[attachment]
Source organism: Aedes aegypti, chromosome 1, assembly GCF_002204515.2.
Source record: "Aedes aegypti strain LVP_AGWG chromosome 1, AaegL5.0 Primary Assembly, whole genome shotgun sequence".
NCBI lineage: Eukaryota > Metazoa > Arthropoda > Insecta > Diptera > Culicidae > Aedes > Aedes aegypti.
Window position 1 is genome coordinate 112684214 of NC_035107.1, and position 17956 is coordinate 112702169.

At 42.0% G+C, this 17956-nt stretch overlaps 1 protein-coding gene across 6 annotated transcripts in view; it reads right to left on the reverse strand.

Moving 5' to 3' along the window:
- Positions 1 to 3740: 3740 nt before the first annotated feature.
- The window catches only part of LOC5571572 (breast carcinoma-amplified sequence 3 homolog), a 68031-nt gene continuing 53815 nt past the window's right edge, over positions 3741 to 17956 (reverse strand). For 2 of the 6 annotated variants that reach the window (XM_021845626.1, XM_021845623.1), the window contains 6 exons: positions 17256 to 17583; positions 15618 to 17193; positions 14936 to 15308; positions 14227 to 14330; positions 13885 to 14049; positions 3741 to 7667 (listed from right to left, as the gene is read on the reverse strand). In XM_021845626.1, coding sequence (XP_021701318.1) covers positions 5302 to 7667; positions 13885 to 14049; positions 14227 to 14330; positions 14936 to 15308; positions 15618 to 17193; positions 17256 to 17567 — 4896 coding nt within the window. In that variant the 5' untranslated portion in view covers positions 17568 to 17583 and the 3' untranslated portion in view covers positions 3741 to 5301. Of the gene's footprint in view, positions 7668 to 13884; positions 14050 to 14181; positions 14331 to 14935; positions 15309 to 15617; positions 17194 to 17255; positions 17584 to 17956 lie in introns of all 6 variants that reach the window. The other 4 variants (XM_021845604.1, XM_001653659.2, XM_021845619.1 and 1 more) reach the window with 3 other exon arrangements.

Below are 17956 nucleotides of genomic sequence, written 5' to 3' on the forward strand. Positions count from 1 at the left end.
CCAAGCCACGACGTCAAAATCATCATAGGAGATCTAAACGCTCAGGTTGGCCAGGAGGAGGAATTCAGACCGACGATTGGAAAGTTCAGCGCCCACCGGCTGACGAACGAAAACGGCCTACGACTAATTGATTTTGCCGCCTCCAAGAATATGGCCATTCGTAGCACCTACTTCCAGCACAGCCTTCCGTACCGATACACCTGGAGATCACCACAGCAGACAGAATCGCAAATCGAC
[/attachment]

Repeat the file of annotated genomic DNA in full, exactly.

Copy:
Source organism: Aedes aegypti, chromosome 1, assembly GCF_002204515.2.
Source record: "Aedes aegypti strain LVP_AGWG chromosome 1, AaegL5.0 Primary Assembly, whole genome shotgun sequence".
NCBI lineage: Eukaryota > Metazoa > Arthropoda > Insecta > Diptera > Culicidae > Aedes > Aedes aegypti.
Window position 1 is genome coordinate 112684214 of NC_035107.1, and position 17956 is coordinate 112702169.

At 42.0% G+C, this 17956-nt stretch overlaps 1 protein-coding gene across 6 annotated transcripts in view; it reads right to left on the reverse strand.

Moving 5' to 3' along the window:
- Positions 1 to 3740: 3740 nt before the first annotated feature.
- The window catches only part of LOC5571572 (breast carcinoma-amplified sequence 3 homolog), a 68031-nt gene continuing 53815 nt past the window's right edge, over positions 3741 to 17956 (reverse strand). For 2 of the 6 annotated variants that reach the window (XM_021845626.1, XM_021845623.1), the window contains 6 exons: positions 17256 to 17583; positions 15618 to 17193; positions 14936 to 15308; positions 14227 to 14330; positions 13885 to 14049; positions 3741 to 7667 (listed from right to left, as the gene is read on the reverse strand). In XM_021845626.1, coding sequence (XP_021701318.1) covers positions 5302 to 7667; positions 13885 to 14049; positions 14227 to 14330; positions 14936 to 15308; positions 15618 to 17193; positions 17256 to 17567 — 4896 coding nt within the window. In that variant the 5' untranslated portion in view covers positions 17568 to 17583 and the 3' untranslated portion in view covers positions 3741 to 5301. Of the gene's footprint in view, positions 7668 to 13884; positions 14050 to 14181; positions 14331 to 14935; positions 15309 to 15617; positions 17194 to 17255; positions 17584 to 17956 lie in introns of all 6 variants that reach the window. The other 4 variants (XM_021845604.1, XM_001653659.2, XM_021845619.1 and 1 more) reach the window with 3 other exon arrangements.

Below are 17956 nucleotides of genomic sequence, written 5' to 3' on the forward strand. Positions count from 1 at the left end.
CCAAGCCACGACGTCAAAATCATCATAGGAGATCTAAACGCTCAGGTTGGCCAGGAGGAGGAATTCAGACCGACGATTGGAAAGTTCAGCGCCCACCGGCTGACGAACGAAAACGGCCTACGACTAATTGATTTTGCCGCCTCCAAGAATATGGCCATTCGTAGCACCTACTTCCAGCACAGCCTTCCGTACCGATACACCTGGAGATCACCACAGCAGACAGAATCGCAAATCGAC